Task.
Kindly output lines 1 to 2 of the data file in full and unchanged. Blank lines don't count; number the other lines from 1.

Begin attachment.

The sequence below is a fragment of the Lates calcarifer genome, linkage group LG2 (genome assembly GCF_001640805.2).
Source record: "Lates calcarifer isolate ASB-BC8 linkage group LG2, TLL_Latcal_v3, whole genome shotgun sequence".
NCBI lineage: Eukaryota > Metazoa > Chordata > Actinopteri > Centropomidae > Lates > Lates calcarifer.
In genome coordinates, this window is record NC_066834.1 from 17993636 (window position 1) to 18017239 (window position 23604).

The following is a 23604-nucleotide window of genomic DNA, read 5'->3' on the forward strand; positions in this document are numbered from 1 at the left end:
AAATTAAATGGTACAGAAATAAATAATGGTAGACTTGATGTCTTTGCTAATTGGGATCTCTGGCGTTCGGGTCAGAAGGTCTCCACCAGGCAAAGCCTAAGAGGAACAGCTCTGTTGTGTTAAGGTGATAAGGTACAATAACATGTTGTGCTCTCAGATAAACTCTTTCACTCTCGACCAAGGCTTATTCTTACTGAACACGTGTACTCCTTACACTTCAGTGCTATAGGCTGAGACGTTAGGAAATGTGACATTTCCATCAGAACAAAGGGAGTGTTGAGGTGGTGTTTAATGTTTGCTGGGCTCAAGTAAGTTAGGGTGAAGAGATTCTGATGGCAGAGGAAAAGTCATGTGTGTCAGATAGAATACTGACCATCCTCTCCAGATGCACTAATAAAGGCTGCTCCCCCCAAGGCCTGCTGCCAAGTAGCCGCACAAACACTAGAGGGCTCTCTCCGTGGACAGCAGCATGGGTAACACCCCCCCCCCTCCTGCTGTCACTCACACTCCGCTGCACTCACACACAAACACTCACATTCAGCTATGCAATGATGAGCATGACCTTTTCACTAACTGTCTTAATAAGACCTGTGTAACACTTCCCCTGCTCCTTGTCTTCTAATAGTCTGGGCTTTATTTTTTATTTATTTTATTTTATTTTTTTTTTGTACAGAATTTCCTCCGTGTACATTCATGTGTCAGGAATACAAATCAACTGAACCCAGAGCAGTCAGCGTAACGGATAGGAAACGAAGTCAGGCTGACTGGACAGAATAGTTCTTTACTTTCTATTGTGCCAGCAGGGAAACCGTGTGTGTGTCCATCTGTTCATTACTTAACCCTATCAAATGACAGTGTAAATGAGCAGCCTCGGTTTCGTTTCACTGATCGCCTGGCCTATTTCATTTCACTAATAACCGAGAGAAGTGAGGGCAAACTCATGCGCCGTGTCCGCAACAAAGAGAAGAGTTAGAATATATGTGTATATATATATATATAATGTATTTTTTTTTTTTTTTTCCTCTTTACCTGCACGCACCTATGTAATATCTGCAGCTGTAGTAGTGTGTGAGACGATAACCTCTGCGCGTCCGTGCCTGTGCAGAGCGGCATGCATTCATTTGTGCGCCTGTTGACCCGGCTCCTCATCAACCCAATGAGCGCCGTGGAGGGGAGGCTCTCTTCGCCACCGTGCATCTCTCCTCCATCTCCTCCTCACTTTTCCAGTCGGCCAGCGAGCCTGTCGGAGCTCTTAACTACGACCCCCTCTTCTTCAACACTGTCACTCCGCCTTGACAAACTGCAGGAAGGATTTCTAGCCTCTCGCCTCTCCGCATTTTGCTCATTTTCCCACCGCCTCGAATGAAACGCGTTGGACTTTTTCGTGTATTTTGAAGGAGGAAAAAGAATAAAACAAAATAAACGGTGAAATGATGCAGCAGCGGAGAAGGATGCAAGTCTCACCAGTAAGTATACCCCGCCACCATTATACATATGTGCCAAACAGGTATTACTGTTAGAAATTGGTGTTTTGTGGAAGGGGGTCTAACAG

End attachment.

The sequence below is a fragment of the Lates calcarifer genome, linkage group LG2 (genome assembly GCF_001640805.2).
Source record: "Lates calcarifer isolate ASB-BC8 linkage group LG2, TLL_Latcal_v3, whole genome shotgun sequence".